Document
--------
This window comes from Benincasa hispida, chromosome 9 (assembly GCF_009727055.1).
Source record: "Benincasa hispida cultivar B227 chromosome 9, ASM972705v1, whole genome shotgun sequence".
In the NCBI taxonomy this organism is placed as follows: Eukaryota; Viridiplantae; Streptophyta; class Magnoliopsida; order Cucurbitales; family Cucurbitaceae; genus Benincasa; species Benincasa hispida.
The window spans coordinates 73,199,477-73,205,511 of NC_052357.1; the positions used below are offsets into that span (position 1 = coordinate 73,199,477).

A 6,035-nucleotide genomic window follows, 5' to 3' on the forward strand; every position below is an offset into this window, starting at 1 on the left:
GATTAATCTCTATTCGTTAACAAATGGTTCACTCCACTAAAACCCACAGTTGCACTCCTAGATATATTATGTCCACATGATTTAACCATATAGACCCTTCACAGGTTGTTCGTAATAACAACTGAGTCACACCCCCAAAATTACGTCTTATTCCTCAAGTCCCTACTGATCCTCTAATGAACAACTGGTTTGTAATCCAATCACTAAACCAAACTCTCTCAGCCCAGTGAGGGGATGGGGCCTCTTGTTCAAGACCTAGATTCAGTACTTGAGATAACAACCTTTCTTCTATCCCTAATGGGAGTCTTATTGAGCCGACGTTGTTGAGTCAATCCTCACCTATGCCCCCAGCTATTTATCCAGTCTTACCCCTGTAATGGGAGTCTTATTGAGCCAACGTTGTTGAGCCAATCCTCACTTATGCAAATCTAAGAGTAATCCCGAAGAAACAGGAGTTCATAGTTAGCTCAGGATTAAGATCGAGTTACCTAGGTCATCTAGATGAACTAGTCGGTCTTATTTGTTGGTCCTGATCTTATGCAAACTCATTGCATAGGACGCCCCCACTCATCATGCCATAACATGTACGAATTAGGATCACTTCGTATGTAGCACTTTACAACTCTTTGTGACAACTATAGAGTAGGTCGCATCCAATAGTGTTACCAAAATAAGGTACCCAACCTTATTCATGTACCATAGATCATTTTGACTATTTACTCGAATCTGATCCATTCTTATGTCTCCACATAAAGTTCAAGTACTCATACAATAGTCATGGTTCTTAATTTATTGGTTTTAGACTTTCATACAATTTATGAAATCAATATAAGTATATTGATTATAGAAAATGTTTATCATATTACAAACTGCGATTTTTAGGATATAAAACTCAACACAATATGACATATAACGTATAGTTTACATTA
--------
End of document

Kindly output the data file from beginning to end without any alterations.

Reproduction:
This window comes from Benincasa hispida, chromosome 9 (assembly GCF_009727055.1).
Source record: "Benincasa hispida cultivar B227 chromosome 9, ASM972705v1, whole genome shotgun sequence".
In the NCBI taxonomy this organism is placed as follows: Eukaryota; Viridiplantae; Streptophyta; class Magnoliopsida; order Cucurbitales; family Cucurbitaceae; genus Benincasa; species Benincasa hispida.
The window spans coordinates 73,199,477-73,205,511 of NC_052357.1; the positions used below are offsets into that span (position 1 = coordinate 73,199,477).

A 6,035-nucleotide genomic window follows, 5' to 3' on the forward strand; every position below is an offset into this window, starting at 1 on the left:
GATTAATCTCTATTCGTTAACAAATGGTTCACTCCACTAAAACCCACAGTTGCACTCCTAGATATATTATGTCCACATGATTTAACCATATAGACCCTTCACAGGTTGTTCGTAATAACAACTGAGTCACACCCCCAAAATTACGTCTTATTCCTCAAGTCCCTACTGATCCTCTAATGAACAACTGGTTTGTAATCCAATCACTAAACCAAACTCTCTCAGCCCAGTGAGGGGATGGGGCCTCTTGTTCAAGACCTAGATTCAGTACTTGAGATAACAACCTTTCTTCTATCCCTAATGGGAGTCTTATTGAGCCGACGTTGTTGAGTCAATCCTCACCTATGCCCCCAGCTATTTATCCAGTCTTACCCCTGTAATGGGAGTCTTATTGAGCCAACGTTGTTGAGCCAATCCTCACTTATGCAAATCTAAGAGTAATCCCGAAGAAACAGGAGTTCATAGTTAGCTCAGGATTAAGATCGAGTTACCTAGGTCATCTAGATGAACTAGTCGGTCTTATTTGTTGGTCCTGATCTTATGCAAACTCATTGCATAGGACGCCCCCACTCATCATGCCATAACATGTACGAATTAGGATCACTTCGTATGTAGCACTTTACAACTCTTTGTGACAACTATAGAGTAGGTCGCATCCAATAGTGTTACCAAAATAAGGTACCCAACCTTATTCATGTACCATAGATCATTTTGACTATTTACTCGAATCTGATCCATTCTTATGTCTCCACATAAAGTTCAAGTACTCATACAATAGTCATGGTTCTTAATTTATTGGTTTTAGACTTTCATACAATTTATGAAATCAATATAAGTATATTGATTATAGAAAATGTTTATCATATTACAAACTGCGATTTTTAGGATATAAAACTCAACACAATATGACATATAACGTATAGTTTACATTA